China's government is beginning to acknowledge some urgent environmental problems that were ignored as the country built up its industry. It's about time.
China's toxic legacy
Coal dust in some Chinese cities is so choking that roads are lined with waist-high obsidian-coloured filth. In Beijing, leaving home without a surgical mask can be considered hazardous. And according to the World Bank, 16 of the planet's most polluted cities are, you guessed it, in China.
Rapid industrialisation catapulted China's economy into overdrive, but the gains came at the expense of the natural environment. Chinese leaders, more focused on growth, have rarely acknowledged the downside to their "economic miracle".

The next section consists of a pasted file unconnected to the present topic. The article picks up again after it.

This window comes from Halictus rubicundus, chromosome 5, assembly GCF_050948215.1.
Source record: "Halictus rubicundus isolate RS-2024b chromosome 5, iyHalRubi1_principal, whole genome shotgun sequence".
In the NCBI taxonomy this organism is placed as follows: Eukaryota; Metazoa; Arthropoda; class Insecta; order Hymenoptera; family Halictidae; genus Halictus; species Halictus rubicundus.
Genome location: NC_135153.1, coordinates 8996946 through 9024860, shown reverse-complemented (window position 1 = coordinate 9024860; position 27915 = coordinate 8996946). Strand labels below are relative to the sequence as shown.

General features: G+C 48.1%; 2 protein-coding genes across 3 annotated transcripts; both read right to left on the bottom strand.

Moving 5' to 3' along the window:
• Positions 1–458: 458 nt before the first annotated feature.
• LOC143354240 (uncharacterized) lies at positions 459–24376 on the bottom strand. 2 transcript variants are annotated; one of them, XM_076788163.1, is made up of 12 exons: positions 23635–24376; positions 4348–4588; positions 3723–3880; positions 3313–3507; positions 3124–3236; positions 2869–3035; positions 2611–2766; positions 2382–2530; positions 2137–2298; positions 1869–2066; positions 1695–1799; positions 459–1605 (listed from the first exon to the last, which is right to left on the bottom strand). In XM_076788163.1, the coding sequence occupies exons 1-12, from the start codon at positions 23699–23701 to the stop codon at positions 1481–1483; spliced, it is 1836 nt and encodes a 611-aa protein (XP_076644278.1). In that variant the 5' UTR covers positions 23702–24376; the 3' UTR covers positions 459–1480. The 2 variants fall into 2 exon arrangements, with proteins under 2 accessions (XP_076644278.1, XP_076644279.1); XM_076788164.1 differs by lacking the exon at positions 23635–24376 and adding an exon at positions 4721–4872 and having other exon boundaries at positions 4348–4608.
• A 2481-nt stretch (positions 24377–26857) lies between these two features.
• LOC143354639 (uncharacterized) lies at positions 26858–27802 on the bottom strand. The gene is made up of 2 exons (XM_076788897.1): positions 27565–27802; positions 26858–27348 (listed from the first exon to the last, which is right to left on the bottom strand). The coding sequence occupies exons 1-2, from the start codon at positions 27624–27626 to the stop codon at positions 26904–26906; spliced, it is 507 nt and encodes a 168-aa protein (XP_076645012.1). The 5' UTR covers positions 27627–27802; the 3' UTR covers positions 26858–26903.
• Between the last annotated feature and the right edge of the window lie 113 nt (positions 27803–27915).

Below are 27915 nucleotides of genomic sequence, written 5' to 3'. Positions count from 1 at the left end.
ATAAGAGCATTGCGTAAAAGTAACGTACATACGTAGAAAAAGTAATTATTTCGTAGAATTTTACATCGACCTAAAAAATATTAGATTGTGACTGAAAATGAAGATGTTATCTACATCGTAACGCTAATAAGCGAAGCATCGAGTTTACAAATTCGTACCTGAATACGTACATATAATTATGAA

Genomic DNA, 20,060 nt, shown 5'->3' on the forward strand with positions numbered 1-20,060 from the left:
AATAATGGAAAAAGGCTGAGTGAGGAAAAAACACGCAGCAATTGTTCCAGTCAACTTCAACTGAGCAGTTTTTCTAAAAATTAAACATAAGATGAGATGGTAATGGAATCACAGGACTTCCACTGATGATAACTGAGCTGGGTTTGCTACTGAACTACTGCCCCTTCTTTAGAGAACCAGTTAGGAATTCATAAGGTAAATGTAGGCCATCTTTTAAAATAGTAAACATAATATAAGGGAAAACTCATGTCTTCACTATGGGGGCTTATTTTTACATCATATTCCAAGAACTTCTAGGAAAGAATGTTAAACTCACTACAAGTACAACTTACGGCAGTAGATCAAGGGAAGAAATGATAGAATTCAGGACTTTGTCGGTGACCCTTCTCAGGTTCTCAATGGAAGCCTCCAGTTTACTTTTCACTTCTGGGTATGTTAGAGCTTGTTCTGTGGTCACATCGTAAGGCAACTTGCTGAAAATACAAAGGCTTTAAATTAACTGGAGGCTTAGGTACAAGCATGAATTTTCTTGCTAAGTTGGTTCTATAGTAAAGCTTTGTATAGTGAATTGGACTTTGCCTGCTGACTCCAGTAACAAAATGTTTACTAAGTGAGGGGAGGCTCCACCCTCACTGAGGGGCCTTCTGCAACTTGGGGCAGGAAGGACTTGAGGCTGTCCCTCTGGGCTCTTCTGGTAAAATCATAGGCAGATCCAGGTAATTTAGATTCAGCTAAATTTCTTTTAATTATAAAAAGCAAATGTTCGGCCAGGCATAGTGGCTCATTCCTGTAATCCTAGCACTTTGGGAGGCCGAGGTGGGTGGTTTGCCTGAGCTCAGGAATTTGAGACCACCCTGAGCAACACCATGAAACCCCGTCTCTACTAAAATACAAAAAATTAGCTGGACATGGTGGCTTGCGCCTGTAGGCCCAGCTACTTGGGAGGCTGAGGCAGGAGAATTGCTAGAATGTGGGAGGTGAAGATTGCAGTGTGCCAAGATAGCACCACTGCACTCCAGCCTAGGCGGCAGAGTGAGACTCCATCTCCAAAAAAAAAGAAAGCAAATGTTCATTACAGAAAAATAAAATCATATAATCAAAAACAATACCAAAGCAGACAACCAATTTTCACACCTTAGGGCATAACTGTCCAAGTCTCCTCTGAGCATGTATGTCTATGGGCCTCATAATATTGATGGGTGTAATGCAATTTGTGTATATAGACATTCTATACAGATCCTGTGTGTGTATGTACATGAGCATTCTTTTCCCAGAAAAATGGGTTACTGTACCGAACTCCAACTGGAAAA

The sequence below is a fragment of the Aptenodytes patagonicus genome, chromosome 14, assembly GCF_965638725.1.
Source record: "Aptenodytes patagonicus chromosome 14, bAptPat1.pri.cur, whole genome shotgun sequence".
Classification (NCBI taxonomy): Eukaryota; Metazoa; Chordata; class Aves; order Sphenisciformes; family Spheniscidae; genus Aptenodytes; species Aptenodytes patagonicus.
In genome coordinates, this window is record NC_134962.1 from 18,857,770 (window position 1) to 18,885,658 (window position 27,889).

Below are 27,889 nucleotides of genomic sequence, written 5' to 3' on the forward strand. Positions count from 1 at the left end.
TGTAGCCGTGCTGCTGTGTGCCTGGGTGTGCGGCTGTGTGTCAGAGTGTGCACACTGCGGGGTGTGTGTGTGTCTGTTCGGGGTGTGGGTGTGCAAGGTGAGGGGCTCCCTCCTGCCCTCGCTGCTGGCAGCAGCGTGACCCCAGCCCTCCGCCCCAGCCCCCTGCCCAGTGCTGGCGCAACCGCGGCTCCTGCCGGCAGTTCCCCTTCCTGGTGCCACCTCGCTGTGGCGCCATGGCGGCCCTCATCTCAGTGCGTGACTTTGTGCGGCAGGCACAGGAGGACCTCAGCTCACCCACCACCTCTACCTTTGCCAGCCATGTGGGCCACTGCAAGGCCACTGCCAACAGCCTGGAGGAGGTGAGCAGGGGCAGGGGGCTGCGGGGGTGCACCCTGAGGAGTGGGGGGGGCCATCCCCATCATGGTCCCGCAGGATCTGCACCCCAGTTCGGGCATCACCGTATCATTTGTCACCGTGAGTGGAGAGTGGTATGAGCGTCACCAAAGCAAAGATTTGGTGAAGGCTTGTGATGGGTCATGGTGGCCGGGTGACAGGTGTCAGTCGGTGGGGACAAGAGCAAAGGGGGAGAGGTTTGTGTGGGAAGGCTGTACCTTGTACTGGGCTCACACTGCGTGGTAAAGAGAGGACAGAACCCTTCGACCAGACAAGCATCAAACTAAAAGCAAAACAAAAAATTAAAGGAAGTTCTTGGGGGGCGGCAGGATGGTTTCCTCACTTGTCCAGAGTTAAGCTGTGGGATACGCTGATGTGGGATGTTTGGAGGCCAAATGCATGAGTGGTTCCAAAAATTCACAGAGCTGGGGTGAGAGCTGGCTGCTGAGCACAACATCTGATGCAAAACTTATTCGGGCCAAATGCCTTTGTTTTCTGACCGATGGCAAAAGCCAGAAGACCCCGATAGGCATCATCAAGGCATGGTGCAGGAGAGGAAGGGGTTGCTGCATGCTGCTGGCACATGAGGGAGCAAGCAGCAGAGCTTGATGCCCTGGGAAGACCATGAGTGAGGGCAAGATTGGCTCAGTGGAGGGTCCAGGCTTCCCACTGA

Yet that may be changing. Like a breath of fresh air, Chinese leaders have conceded that "toxic and hazardous chemical pollution has caused many environmental disasters, cutting off drinking water supplies, and even leading to severe health and social problems such as 'cancer villages'." Cancer clusters - cities built around toxic waste sites with elevated levels of cancer - have never before received official recognition.
The world will have to wait and see if China's environmental revolution is upon us. Ma Jun, a leading environmentalists, told The Telegraph that it is possible. "The recognition of the existence of problems is the very first step and the precondition for us to really start solving these problems," he said.
China is changing, and if Mr Ma is correct, hopefully for the greener.